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Clean Water Act enforcement has declined, two House committee chairmen say

Enforcement of the federal Clean Water Act has deteriorated badly under the Bush administration, two US House committee chairman charged on Dec. 16. Violations involving oil spills make up nearly half of the CWA violations which have been detected but not addressed, they added.

Henry A. Waxman (D-Calif.), who chairs the Oversight and Government Reform Committee, and James L. Oberstar (D-Minn.), who chairs the Transportation and Infrastructure Committee, said that new internal documents their committees have received reveal that hundreds of CWA violations have not been pursued with enforcement actions.

A memorandum outlining the results of an investigation by the committees' majority staff said that a June 2006 US Supreme Court ruling in the case Rapanos vs. United States and the Bush administration's 2007 implementation of the decision effectively narrowed the CWA's jurisdiction.

The decision required federal agencies in many cases to go through a time-consuming and resource-intensive process of demonstrating a "significant nexus" to "traditional navigable waters" before they could assert jurisdiction under the CWA, Waxman and Oberstar said in a letter to President-elect Barack H. Obama.

It said that documents obtained by the committees show that multiple US Environmental Protection Agency field offices have reported that their CWA enforcement programs are deteriorating rapidly since that time.

The memorandum cited a Jan. 10, 2008, message to headquarters from EPA's Dallas field office that at least 76 oil spill cases had been confirmed without any follow-up penalties or correction action sought "due to difficulties asserting jurisdiction post-Rapanos."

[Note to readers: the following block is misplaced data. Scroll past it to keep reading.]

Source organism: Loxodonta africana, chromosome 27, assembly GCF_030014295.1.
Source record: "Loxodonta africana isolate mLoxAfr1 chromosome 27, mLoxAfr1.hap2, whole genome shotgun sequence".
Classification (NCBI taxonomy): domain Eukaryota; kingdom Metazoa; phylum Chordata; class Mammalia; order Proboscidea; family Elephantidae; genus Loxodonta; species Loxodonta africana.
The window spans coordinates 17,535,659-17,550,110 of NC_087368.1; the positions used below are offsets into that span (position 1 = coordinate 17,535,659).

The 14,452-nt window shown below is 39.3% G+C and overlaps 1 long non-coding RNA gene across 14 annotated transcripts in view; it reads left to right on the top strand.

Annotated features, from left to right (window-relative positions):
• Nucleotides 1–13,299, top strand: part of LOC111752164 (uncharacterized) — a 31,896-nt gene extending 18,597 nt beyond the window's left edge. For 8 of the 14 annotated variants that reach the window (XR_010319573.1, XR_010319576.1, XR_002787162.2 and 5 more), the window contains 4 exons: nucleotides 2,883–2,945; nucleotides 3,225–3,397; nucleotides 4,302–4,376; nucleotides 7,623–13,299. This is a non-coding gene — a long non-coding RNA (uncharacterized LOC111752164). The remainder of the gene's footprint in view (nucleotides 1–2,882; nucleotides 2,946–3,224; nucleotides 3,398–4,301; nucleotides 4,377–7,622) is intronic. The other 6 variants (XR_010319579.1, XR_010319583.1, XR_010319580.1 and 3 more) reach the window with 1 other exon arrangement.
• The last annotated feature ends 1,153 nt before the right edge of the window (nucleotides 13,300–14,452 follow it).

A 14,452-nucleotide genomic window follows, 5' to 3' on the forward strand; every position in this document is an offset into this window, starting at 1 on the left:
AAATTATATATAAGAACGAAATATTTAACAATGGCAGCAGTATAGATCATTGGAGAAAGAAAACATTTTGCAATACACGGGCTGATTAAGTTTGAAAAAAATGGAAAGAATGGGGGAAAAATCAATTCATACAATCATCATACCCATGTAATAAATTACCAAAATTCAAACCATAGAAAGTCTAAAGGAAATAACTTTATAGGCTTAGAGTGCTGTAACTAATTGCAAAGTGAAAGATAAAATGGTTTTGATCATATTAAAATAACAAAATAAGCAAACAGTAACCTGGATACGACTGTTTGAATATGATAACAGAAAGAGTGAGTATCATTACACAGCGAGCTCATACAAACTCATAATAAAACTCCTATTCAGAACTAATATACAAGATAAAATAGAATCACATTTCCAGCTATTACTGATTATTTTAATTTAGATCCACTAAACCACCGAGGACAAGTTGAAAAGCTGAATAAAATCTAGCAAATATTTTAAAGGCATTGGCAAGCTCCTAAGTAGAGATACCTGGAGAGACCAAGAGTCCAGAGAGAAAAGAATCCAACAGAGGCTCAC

It said that EPA's Dallas field office further noted that "companies have elected to discontinue [spill prevention, control and counter-measure] protections at multiple locations based on their contention that there is no threat to jurisdictional waterways . . . Certain spill responses that would have merited EPA response action have not been acted upon."

The memorandum also cited an e-mail message to headquarters from EPA's Denver regional office from an official who warned: "We literally have hundreds of [Oil Pollution Act] cases in our 'no further action' file due to the Rapanos decision, most of which are oil spill cases . . . Again, we do have a file with well over 100 cases held due to Rapanos."

The actual problems may be worse than messages from those and other EPA regional offices describe, Waxman and Oberstar said. EPA withheld hundreds of documents from the committees and redacted the identifies of every corporation or individual as well as specific affected waters in material that the agency supplied, the two House committee chairmen said.

"As you assemble your new environmental team and develop your agenda for next year, we would like to work with you in a cooperative manner to restore the integrity and effectiveness of a program that is vital to the health and environment of the American people," they told Obama.

Contact Nick Snow at nicks@pennwell.com


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